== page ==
Knowing what action to take requires knowledge and understanding of how things work, how people behave; cause and effect.  There's a need to see clearly throughout, not to become so attached to the intended result that you overlook important aspects of the action, or that you allow the ends to justify the means.  The yoga tradition has a set of five ethical principles (called yama, which means "restraint") that speak to how one relates to others and the world.  These are not commandments, they are principles to guide your process of deciding how to act.  The first is a principle of non-harming, or protection of others - in speech, thought, and action.  The others are honesty, non-stealing, moderation, and freedom from greed.  The key is to be thoughtful and clear seeing about your action and its consequences, both positive and negative, and choose actions that are consistent with your values and ethics.  Remember the quote from TKV Desikachar (above under "Seeing Clearly"):  we want to avoid actions that we will later regret.  

Knowing what you want to do is of little use if you lack the skill to carry it out.  Yoga teaches that diligent, regular practice is necessary.  While this certainly applies to external skills such as speaking, writing, organizing, planning, or the skills of any vocation, it is perhaps most important for internal skills: the ability to focus, the ability to stay calm in challenging situations, the ability to not react to words or actions that could "push your buttons," the ability to be compassionate toward angry or unkind people.  Yoga practices including asana (physical postures), pranayama (breathing techniques) and meditation are powerful tools for this internal practice.  



The Warrior is Secure in Her Footing; Centered and Calm

It’s very hard to consistently take correct and effective action when your energy is scattered, mind is in chaos, and you feel out of balance and ungrounded.  Every yoga pose starts with the foundation, securing the connection between you and the support of the earth.  Similarly, it is necessary to be emotionally and mentally grounded and secure, bringing emotions back to a place of love and positive energy, and the mind back to the stillness that we all have within.  

The ability to find and maintain secure footing, centeredness and calm in the face of challenge, must be practiced.  Asana (posture) practice is not really about putting the body into a fancy shape.  It is about putting ourselves in a position of some challenge, but not too much, and practicing secure footing, balance, and calmness.  As our skills improve through our diligent practice, we can take on greater challenges.  This practice prepares us to be secure, centered and calm in all of life.



The Warrior is Focused on the Action; Not Dwelling on the Outcome

Yoga teaches that our focus needs to be on our action.  We do our best, and then accept whatever results.  The more clear our vision, knowledge of right action, and skills are, the more likely the result will be what we envisioned, but the truth is that very few things are completely within our control.  Our action is what we can control, it’s what we do in the present moment.  The outcome is in the future, and it’s a waste of energy and attention to be focused on it.  In fact, focusing on the outcome can cause our actions to fail.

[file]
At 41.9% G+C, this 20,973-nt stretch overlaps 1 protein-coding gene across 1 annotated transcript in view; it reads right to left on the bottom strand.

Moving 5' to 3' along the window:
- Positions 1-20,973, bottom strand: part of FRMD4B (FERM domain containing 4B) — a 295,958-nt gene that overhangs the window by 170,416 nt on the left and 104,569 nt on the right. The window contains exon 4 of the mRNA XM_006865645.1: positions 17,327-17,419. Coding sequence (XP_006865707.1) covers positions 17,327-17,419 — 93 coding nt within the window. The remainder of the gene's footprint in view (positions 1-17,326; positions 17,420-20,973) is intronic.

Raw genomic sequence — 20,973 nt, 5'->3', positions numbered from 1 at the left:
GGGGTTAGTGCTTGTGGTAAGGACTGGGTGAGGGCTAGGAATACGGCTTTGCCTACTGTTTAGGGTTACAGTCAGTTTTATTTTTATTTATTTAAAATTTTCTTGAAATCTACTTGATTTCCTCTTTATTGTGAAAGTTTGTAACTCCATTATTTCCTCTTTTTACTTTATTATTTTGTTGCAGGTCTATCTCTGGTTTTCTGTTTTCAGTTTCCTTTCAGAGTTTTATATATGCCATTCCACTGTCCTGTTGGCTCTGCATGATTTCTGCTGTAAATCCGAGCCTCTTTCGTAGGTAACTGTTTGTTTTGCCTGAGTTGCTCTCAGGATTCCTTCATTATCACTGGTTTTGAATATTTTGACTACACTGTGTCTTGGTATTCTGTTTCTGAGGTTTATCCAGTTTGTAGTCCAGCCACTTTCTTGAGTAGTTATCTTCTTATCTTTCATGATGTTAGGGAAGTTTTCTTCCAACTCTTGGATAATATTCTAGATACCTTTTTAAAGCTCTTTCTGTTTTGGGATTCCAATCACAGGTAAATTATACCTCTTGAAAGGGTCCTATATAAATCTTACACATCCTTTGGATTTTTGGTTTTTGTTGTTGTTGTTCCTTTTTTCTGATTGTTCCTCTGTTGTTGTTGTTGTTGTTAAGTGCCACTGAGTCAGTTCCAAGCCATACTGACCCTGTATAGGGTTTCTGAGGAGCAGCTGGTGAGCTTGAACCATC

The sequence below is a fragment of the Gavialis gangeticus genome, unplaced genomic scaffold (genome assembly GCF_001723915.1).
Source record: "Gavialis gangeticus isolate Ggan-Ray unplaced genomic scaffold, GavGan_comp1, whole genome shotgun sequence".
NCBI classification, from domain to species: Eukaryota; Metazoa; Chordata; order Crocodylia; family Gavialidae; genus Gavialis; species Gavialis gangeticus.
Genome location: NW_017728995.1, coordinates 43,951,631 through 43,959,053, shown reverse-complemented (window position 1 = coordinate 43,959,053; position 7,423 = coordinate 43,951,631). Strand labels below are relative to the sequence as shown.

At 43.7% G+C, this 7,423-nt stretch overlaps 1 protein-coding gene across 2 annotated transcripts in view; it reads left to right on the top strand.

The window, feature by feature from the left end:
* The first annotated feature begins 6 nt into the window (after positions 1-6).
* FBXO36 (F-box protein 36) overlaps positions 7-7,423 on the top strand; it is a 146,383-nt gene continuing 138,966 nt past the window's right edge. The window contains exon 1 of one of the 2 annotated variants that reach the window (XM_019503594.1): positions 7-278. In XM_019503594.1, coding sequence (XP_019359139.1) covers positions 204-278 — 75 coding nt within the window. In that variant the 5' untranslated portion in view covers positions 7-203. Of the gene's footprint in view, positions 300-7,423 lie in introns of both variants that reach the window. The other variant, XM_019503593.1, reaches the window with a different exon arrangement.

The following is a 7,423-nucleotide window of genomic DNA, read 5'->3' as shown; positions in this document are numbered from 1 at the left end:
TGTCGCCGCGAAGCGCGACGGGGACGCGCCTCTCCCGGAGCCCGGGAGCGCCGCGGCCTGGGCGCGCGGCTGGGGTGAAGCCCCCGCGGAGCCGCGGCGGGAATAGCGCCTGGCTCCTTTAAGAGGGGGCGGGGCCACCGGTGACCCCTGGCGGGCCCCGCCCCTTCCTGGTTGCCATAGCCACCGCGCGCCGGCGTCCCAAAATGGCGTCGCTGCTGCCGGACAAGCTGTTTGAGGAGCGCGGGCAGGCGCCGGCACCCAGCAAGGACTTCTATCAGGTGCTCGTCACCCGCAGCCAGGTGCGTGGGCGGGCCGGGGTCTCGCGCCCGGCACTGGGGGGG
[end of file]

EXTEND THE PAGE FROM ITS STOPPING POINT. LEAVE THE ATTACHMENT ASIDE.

Imagine that you’re a highwire walker undertaking a challenging walk, where slipping and falling could be fatal.  You see clearly - understanding the situation and the risks; you know what action is required; you have diligently practiced.  Now it’s the big day.  To achieve the outcome, you need to step onto the wire, find secure footing and balance, and then put one foot in front of the other - again, and again.  You have to be fully present to your action, step by step.  If you let your mind race ahead to the outcome you want, which is to step off on the other side alive, it is more likely that your diminished attention to the present will cause you to fail.  

Thus, success requires both an intense will to act with skill, and the faith to trust our actions and to let go of the illusion that we control the outcome. Some describe this as offering our actions to the universe.


The Warrior is Courageous and Compassionate; Fierce, not Fearful

Courage comes from the warrior's confidence in having chosen the right action and having the skill to carry it out, allowing the warrior to face challenge and act  with a resoluteness, or fierceness, that is not mean-spirited or intended to cause harm, but stands strong for what is right.  

Fear, as an emotional response to an imminent threat, is built into us and is important to our survival.  But the human mind has the capacity to create and hold onto fear out of imagined threats, and this fearfulness only creates anxiety and prevents us from living fully and joyfully.  This fear saps our energy, and is itself a bigger threat to us than the imagined danger, because it keeps us from devoting full attention and energy to actions in the present.  

Compassion means to "suffer together."  The warrior acts with the intent to protect and avoid harming self, others, and the natural world, and shows compassion to all.